By Kristy Dorsey

The virtue of adversity – even when it’s self-inflicted – is fortitude. Rebounding from hard knocks is tough, but as David McCutcheon can testify, it may also lead to greater things.

Employed as a sales representative for what was then known as Parceline, Mr McCutcheon took some time off in the summer of 1990 to go to the World Cup in Italy. By his own account, he “took a few liberties”, stayed longer than he should have, and upon his return he was sacked.

Still early in his career and with few financial commitments, he quickly decided to strike out on his own. Spotting a gap in the market for “hot shots” – the same-day delivery of smaller, more time-sensitive goods – he set up Bullet Express which today employs 110 people generating annual revenues of approximately £14 million.

“What I thought was the worst day of my life, it was actually the best,” he says. “It sounds crazy, but that is what happened.”

He was quickly joined by his cousin, co-founder and joint chief executive Gary Smith. Close friends since boyhood, the pair used a £2,000 government grant to secure two vans and started out by delivering food labels for their first customer, Glasgow-based packaging group Macfarlane.

HeraldScotland: David McCutcheon, Joint CEO; John McKail, MD; Gary Smith, Joint CEO, Bullet Express outside new logistics storage facility David McCutcheon, Joint CEO; John McKail, MD; Gary Smith, Joint CEO, Bullet Express outside new logistics storage facility

Macfarlane remains part of a customer base that has grown to cover the health, retail, grocery, aerospace and industrial sectors. In addition to deliveries and collections, Bullet Express has also expanded into storage and freight forwarding.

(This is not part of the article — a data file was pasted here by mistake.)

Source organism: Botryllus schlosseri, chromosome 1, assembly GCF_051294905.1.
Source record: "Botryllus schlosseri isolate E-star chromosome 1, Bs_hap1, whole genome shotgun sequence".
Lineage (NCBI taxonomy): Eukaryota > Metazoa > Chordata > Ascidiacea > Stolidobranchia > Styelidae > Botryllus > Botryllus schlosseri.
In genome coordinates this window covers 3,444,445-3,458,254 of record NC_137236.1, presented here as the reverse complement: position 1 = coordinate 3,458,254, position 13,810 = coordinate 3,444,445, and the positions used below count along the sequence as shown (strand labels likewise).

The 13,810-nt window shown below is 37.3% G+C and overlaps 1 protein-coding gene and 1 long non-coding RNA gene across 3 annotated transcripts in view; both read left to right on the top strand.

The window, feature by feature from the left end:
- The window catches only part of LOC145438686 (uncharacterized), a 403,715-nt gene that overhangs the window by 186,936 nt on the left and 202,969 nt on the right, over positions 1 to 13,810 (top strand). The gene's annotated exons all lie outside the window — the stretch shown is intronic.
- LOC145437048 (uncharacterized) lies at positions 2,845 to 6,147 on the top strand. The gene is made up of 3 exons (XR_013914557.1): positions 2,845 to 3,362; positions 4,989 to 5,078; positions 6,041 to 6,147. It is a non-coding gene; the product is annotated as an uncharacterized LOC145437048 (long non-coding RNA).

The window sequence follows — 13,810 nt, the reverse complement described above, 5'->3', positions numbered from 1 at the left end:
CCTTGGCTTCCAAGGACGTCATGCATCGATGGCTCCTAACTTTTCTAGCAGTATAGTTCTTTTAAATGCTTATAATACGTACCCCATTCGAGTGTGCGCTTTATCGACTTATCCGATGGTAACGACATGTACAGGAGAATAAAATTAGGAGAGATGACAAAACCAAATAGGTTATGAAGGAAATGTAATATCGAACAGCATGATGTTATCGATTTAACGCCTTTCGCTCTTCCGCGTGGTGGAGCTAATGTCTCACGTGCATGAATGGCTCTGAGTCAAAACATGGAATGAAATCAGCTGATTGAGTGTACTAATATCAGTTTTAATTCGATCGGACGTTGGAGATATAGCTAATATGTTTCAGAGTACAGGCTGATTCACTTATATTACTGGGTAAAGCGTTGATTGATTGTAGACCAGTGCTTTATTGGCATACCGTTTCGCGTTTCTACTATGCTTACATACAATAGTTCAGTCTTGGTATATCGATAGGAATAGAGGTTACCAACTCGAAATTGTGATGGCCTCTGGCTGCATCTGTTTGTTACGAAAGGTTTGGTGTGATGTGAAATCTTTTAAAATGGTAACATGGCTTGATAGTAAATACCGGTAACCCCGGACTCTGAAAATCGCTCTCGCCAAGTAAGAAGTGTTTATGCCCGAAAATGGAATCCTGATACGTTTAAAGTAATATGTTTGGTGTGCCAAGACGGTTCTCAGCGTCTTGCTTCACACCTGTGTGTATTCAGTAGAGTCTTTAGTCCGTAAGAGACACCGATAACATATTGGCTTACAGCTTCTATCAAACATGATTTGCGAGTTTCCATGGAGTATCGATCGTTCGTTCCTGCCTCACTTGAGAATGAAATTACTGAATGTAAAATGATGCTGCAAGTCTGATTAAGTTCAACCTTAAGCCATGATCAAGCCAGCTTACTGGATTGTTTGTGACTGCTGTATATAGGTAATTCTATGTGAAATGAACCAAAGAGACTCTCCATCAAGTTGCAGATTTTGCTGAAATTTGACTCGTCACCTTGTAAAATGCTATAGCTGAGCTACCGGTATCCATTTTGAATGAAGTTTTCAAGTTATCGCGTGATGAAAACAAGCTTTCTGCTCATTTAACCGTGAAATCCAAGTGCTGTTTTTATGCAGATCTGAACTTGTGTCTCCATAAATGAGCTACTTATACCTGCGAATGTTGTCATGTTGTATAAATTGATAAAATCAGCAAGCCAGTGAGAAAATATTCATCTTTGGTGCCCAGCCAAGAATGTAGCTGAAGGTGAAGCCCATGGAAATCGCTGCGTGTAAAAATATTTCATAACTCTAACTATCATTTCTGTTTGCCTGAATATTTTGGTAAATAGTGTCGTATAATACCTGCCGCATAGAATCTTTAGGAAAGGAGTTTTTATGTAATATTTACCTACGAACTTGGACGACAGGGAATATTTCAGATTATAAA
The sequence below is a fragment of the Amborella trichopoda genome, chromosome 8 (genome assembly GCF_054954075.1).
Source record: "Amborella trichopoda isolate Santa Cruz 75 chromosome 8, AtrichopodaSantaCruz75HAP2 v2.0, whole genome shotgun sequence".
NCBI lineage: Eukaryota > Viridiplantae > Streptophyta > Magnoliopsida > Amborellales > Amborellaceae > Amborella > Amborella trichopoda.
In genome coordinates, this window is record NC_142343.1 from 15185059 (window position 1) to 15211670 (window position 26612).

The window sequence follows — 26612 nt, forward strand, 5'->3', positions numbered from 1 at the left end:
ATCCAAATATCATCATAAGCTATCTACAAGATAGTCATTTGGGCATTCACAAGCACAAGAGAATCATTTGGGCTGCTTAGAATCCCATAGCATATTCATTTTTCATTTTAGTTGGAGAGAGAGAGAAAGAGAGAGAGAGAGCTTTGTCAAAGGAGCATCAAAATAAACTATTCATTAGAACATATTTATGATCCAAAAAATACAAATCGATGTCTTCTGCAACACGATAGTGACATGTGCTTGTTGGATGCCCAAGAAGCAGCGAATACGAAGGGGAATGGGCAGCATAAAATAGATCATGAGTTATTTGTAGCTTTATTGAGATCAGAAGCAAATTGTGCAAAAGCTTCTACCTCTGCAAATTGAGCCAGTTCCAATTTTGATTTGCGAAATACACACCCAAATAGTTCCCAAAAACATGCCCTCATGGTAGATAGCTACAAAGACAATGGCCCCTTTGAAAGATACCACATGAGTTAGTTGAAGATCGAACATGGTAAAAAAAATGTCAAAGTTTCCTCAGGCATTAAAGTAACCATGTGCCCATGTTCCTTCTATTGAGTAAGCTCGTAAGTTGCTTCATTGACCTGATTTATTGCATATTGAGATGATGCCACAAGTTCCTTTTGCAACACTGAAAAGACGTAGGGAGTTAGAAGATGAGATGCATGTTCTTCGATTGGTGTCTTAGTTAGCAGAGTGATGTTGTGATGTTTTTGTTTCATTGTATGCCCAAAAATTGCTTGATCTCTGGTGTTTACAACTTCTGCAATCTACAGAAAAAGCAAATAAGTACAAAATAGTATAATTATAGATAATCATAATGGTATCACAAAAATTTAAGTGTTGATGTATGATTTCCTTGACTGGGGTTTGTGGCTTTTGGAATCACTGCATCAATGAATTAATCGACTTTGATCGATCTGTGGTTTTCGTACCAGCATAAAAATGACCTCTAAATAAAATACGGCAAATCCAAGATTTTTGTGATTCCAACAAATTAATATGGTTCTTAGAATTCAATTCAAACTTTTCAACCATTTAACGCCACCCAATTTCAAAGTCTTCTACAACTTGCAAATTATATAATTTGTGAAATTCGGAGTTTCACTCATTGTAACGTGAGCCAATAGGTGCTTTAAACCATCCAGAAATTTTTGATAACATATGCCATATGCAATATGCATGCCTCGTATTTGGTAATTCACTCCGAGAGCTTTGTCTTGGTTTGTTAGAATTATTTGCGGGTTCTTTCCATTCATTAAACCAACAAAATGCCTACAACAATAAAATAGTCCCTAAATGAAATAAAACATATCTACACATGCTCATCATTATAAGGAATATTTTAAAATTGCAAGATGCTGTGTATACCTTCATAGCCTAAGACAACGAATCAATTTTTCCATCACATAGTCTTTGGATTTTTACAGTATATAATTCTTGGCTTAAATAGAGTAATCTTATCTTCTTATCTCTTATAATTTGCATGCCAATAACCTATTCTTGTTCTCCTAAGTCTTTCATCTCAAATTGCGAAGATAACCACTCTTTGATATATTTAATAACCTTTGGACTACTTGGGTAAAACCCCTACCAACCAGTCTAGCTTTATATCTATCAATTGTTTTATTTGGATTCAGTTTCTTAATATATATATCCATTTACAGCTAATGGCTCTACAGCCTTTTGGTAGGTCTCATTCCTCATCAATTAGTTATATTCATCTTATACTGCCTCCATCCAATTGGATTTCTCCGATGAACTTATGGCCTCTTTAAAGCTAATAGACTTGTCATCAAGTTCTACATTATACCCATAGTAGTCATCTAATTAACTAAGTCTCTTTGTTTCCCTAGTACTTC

Though money was tight in the early days, the two “just put our heads down” and got on with putting whatever cash and time they had back into the business. Mr McCutcheon said they also benefitted from taking a more businesslike approach than their competitors.

“I always describe it as a taxi service, but moving freight instead of people,” he said. “That is really what we were.

“But the courier industry was pretty slap-dash. The level of professionalism was really quite terrible.

“Right from the beginning, Gary and I wore proper uniforms, we had liveried vans, and once we had made a delivery we would call the client and tell them their goods had been delivered, and who had signed for them. It all made a real difference.”

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Rather than out on the road, Mr McCutcheon is now overseeing the fit-out of the company’s newest Glasgow storage facility at the former Sterling Furniture store on London Road. Due to be operational by the end of April, it joins existing Bullet Express facilities in Bothwell and Baillieston and will boost the company’s pallet storage capacity by nearly a quarter to 26,000 pallets.

Bullet Express was forced to move fast on the seven-figure investment after coming under pressure from a major existing client that had taken up all the company’s existing spare capacity, and then needed more. Other clients were also asking for additional storage space.

Along with its proximity “just 300 yards” from the M74 interchange, the other advantage of the former Sterling Furniture store was the height of the existing building, which at 12.5 metres allows for racked storage up to six pallets high. As rates charged for storage space are fairly static, a facility must be large enough to generate a sufficient return on investment.

Asked about a potential shortage of warehouse and industrial space, which has been in higher demand than office and commercial property through the pandemic, Mr McCutcheon said: “I don’t think there is a short supply of warehouses, but there is a shortage of warehouses of the right size. You have got to look at the building and consider the revenue streams that it can generate.”